When was the last time you went out for coffee? I don’t mean get a coffee and run – you probably did that already twice today – I mean socially.

It seems like everything else, we have sped up our lives so much that we no longer find the time to sit and chat for half an hour over a latte with good friends.

Coffee shops were once considered hubs of philosophical debate, political meetings, and the place where writers, artists, and the like met to talk about ideas, read poetry, debate, and wax philosophical.

At one point in history, coffee shops were even banned, as church officials felt they contributed to political dissent, which could lead to revolution.

In Britain, coffee shops were referred to as Penny Universities, as that was the fee charged to become a member. In the classist system of Britain, men of affluence could meet to change political systems, discuss the church, debate, etc.

But coffee also fell into the working man’s hands, and many a revolution or coup was planned over a cup o’ Joe. As coffee expanded from the fine china of kings and queens to the cups of working class, it also became a symbol of the free-thinking man’s beverage of choice.

Coffee has its place in religion as well. The Capuchin Monks, from which the classic Italian drink derives its name, drank the holy bean to get closer to God. Feelings of euphoria, and a connection with the higher power, were often used as tools to “speak to God}.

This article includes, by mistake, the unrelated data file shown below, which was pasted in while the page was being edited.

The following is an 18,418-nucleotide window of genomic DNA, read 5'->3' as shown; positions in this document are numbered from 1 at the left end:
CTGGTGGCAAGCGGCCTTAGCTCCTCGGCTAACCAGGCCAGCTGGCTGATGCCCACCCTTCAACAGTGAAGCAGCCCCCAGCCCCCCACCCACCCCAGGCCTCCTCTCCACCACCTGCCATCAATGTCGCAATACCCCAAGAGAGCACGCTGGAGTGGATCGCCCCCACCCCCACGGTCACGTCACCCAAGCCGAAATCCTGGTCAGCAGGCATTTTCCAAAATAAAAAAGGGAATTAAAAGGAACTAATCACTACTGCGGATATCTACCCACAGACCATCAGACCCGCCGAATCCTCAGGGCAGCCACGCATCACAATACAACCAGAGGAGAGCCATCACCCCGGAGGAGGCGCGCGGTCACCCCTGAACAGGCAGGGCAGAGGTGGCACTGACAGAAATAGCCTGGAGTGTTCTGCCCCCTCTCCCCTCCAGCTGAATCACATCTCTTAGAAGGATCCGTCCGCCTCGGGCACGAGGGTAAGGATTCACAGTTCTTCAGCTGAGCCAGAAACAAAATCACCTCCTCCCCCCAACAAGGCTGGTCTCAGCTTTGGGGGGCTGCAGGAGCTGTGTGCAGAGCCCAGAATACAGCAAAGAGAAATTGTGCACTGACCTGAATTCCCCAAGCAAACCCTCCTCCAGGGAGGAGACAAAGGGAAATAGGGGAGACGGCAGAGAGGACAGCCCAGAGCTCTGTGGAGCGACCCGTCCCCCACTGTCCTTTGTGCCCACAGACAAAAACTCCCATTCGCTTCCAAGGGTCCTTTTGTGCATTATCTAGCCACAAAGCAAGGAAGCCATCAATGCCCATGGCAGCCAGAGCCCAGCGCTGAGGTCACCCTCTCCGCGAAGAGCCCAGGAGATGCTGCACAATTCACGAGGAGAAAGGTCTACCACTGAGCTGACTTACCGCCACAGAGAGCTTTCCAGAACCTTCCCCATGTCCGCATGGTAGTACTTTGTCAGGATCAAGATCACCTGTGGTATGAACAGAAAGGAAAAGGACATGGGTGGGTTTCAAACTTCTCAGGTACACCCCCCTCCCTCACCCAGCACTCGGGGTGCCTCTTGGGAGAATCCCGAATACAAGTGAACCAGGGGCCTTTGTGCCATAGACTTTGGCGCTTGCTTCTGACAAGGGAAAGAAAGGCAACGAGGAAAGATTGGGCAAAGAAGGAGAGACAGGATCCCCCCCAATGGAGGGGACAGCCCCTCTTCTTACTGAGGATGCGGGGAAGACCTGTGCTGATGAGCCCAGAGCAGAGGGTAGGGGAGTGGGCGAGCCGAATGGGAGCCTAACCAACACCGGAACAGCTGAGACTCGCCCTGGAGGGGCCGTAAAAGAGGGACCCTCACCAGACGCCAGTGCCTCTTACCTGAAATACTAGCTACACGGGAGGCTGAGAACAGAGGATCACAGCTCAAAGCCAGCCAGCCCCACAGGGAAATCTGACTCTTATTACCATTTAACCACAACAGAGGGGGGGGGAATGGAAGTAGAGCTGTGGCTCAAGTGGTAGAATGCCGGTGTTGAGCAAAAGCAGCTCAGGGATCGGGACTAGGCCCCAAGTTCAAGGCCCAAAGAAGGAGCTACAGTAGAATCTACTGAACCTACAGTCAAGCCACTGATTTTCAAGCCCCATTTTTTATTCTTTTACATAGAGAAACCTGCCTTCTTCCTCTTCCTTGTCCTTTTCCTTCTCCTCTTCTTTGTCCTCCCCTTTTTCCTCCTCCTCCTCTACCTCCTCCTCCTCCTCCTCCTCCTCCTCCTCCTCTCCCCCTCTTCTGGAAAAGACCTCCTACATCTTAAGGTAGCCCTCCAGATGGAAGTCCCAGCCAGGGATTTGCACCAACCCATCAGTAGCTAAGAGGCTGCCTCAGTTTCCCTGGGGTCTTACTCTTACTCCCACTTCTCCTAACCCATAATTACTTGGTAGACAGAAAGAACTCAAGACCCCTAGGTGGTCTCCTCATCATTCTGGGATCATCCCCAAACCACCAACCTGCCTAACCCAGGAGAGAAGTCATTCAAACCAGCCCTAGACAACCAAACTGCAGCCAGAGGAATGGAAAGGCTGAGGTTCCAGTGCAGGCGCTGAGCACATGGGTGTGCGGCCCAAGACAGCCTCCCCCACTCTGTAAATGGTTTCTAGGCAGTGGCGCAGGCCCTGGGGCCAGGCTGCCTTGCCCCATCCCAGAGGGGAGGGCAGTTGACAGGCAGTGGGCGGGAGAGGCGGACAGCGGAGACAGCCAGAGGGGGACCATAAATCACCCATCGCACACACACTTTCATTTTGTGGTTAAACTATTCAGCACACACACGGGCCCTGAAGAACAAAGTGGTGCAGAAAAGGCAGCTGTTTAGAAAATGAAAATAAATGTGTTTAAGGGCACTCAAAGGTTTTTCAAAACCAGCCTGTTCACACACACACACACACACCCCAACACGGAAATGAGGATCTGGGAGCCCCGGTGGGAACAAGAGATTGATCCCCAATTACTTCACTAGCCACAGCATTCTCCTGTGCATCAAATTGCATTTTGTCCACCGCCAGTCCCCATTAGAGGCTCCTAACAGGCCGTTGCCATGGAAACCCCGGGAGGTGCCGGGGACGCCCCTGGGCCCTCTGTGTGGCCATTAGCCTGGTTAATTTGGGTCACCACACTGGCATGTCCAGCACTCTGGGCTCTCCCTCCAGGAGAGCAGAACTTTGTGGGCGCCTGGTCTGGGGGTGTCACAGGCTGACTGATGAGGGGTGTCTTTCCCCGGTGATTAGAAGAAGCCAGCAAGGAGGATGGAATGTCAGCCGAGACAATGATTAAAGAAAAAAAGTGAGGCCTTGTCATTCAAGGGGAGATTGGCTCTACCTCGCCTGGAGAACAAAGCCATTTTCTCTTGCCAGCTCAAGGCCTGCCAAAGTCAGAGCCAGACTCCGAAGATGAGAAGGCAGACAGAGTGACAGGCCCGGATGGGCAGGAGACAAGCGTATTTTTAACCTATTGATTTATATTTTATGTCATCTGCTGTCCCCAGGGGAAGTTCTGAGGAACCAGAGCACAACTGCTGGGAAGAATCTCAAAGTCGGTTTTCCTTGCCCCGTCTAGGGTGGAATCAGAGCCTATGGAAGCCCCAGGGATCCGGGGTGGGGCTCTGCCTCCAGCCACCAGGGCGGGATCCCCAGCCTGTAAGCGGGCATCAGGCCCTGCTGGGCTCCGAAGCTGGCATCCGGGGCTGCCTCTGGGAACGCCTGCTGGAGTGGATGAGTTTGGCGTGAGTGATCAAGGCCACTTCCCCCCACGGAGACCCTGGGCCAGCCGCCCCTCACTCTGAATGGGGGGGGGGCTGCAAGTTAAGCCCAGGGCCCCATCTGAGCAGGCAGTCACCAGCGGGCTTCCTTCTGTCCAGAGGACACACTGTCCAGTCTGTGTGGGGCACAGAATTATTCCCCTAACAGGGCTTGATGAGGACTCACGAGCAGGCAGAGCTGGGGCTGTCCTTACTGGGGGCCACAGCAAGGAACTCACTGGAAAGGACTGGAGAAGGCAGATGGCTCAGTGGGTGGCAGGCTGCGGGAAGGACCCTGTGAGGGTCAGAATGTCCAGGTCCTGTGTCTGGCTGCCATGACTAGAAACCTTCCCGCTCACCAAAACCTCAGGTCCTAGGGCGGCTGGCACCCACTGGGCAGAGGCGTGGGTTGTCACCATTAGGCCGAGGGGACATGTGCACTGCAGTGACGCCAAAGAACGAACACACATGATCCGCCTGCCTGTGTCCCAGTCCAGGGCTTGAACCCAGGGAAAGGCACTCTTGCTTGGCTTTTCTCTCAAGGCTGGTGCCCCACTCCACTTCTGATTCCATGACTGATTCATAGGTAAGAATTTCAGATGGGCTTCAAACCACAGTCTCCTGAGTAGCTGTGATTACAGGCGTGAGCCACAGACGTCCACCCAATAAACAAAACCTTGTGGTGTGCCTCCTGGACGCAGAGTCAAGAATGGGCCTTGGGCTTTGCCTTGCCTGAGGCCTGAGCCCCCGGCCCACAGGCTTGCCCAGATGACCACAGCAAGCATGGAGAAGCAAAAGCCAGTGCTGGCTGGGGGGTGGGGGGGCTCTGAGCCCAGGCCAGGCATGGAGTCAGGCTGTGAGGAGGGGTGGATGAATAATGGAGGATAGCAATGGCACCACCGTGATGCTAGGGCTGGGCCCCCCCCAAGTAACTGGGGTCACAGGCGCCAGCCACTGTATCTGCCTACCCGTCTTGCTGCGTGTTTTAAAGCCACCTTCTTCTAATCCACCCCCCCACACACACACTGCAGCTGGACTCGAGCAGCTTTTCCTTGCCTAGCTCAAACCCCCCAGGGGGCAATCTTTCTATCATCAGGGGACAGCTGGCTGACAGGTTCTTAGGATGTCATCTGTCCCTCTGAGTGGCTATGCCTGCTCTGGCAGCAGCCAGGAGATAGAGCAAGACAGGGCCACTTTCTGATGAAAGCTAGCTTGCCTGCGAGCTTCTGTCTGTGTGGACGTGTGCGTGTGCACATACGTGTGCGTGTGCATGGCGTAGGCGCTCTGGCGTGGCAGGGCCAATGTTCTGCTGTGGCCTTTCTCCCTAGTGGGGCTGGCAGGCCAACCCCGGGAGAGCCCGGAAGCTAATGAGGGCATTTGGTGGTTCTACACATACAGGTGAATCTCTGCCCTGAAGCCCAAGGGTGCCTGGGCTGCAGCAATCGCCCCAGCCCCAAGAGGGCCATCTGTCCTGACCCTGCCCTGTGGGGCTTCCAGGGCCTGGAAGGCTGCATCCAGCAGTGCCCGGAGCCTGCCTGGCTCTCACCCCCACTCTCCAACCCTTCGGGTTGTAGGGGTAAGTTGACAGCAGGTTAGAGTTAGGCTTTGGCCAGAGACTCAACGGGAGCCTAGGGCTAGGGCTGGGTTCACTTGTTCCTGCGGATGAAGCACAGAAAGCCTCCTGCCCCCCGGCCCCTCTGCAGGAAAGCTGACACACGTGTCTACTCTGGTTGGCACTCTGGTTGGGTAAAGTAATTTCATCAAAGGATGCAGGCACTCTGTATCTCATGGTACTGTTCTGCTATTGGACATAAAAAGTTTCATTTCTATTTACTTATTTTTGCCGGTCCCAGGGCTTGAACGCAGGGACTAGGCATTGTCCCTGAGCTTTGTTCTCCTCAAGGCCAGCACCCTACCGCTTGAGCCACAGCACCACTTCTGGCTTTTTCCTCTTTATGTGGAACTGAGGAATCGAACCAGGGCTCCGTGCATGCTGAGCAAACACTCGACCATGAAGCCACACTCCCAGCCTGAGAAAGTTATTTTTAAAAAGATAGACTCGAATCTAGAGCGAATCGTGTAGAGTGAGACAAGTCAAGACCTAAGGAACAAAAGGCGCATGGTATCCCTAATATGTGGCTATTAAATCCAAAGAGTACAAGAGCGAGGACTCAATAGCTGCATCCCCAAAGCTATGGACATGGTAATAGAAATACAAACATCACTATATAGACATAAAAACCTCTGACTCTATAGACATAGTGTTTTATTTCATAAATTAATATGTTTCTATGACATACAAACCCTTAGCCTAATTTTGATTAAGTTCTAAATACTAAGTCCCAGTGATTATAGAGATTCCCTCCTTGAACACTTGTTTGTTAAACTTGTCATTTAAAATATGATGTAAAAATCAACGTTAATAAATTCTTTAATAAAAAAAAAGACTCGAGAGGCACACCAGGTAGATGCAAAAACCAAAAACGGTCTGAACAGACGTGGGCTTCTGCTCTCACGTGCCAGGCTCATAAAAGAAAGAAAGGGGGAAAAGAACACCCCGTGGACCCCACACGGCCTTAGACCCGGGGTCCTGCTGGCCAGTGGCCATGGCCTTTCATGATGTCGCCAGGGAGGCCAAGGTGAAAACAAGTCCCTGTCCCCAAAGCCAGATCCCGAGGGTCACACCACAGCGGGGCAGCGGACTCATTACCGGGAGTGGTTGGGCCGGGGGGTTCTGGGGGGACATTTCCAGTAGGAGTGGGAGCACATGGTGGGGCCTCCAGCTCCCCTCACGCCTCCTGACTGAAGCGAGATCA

In the Middle East, smoking Charra (hashish) and drinking coffee brought religious men a profound sense of enlightenment.

And as we can all can attest, drinking coffee can accelerate our speech and thoughts, and can elevate us to a place some might refer to as a holy place. On occasion, it can feel like a religious experience – if your barista has done their job well.

In the last decade we have seen the rise of internet cafes, where people merrily blog along, drinking cup after cup of coffee.

From an insider’s perspective, this also seems the death of the cafe, as people tend to log on, and then log off socially speaking.

Instead of lively debate, and discussions involving more than person, we have traded conversations with real live people, to conversations with a laptop monitor.

I like to think that I move with the times, but I still find this new model for social interaction a bit of a cop out.

Surely looking up information on Wikipedia or blogging your opinions to faceless listeners around the world can’t be as interesting to the modern thinker as, say, a round table discussion involving more than one person. Isn’t it better if the others can look you in the eye, and argue their points while waving their cups in the air?

Going out for coffee still remains, for me, one of the finest institutions that brings people together and keeps them talking to each other (that and the neighbourhood pub).

If you asked why I choose to work in a cafe, I would tell you that apart from drinking coffee all day, I get to talk, debate, ponder, and chat with members of my community. I get to learn, participate, and actively free-think every day.

It is and still remains my dream job. It may be small on a global scale, but as a microcosm of our community, it could be seen as the social hub.

I can’t think of anything better than a good chair, good coffee, good friends and lively debate. It makes me feel human, keeps me connected to others, and reminds me daily of the possibility of the divine humanness that is in all of us.